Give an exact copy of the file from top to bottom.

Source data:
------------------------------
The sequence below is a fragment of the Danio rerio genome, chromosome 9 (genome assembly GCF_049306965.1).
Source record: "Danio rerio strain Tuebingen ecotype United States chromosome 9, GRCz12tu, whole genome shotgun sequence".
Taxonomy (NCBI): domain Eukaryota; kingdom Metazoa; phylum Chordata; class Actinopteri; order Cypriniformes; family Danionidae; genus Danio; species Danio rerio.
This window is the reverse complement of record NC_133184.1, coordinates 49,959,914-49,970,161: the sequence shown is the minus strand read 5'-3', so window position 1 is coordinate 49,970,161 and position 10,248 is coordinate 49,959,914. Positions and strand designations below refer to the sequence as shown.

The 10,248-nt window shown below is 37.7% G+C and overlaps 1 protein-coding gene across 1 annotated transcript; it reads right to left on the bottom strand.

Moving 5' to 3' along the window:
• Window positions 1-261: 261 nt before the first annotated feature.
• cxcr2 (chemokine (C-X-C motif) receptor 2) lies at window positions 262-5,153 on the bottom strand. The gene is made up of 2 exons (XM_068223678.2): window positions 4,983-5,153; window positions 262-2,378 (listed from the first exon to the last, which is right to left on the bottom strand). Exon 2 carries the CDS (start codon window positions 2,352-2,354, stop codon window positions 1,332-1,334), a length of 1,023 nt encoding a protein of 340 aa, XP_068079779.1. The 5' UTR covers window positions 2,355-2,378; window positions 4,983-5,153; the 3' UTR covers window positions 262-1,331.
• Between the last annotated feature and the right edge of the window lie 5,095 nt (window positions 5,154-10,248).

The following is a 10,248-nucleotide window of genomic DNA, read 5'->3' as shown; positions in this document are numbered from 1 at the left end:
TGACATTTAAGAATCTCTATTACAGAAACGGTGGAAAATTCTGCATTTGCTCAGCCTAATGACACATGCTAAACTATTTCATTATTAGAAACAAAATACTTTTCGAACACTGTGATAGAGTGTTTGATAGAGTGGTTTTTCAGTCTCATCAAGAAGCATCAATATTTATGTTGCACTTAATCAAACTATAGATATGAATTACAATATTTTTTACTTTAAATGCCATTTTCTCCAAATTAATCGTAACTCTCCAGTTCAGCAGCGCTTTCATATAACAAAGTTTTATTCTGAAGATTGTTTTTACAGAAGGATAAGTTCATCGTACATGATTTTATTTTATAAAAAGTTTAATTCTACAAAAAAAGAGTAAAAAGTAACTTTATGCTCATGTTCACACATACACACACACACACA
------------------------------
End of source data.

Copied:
The sequence below is a fragment of the Danio rerio genome, chromosome 9 (genome assembly GCF_049306965.1).
Source record: "Danio rerio strain Tuebingen ecotype United States chromosome 9, GRCz12tu, whole genome shotgun sequence".
Taxonomy (NCBI): domain Eukaryota; kingdom Metazoa; phylum Chordata; class Actinopteri; order Cypriniformes; family Danionidae; genus Danio; species Danio rerio.
This window is the reverse complement of record NC_133184.1, coordinates 49,959,914-49,970,161: the sequence shown is the minus strand read 5'-3', so window position 1 is coordinate 49,970,161 and position 10,248 is coordinate 49,959,914. Positions and strand designations below refer to the sequence as shown.

The 10,248-nt window shown below is 37.7% G+C and overlaps 1 protein-coding gene across 1 annotated transcript; it reads right to left on the bottom strand.

Moving 5' to 3' along the window:
• Window positions 1-261: 261 nt before the first annotated feature.
• cxcr2 (chemokine (C-X-C motif) receptor 2) lies at window positions 262-5,153 on the bottom strand. The gene is made up of 2 exons (XM_068223678.2): window positions 4,983-5,153; window positions 262-2,378 (listed from the first exon to the last, which is right to left on the bottom strand). Exon 2 carries the CDS (start codon window positions 2,352-2,354, stop codon window positions 1,332-1,334), a length of 1,023 nt encoding a protein of 340 aa, XP_068079779.1. The 5' UTR covers window positions 2,355-2,378; window positions 4,983-5,153; the 3' UTR covers window positions 262-1,331.
• Between the last annotated feature and the right edge of the window lie 5,095 nt (window positions 5,154-10,248).

The following is a 10,248-nucleotide window of genomic DNA, read 5'->3' as shown; positions in this document are numbered from 1 at the left end:
TGACATTTAAGAATCTCTATTACAGAAACGGTGGAAAATTCTGCATTTGCTCAGCCTAATGACACATGCTAAACTATTTCATTATTAGAAACAAAATACTTTTCGAACACTGTGATAGAGTGTTTGATAGAGTGGTTTTTCAGTCTCATCAAGAAGCATCAATATTTATGTTGCACTTAATCAAACTATAGATATGAATTACAATATTTTTTACTTTAAATGCCATTTTCTCCAAATTAATCGTAACTCTCCAGTTCAGCAGCGCTTTCATATAACAAAGTTTTATTCTGAAGATTGTTTTTACAGAAGGATAAGTTCATCGTACATGATTTTATTTTATAAAAAGTTTAATTCTACAAAAAAAGAGTAAAAAGTAACTTTATGCTCATGTTCACACATACACACACACACACA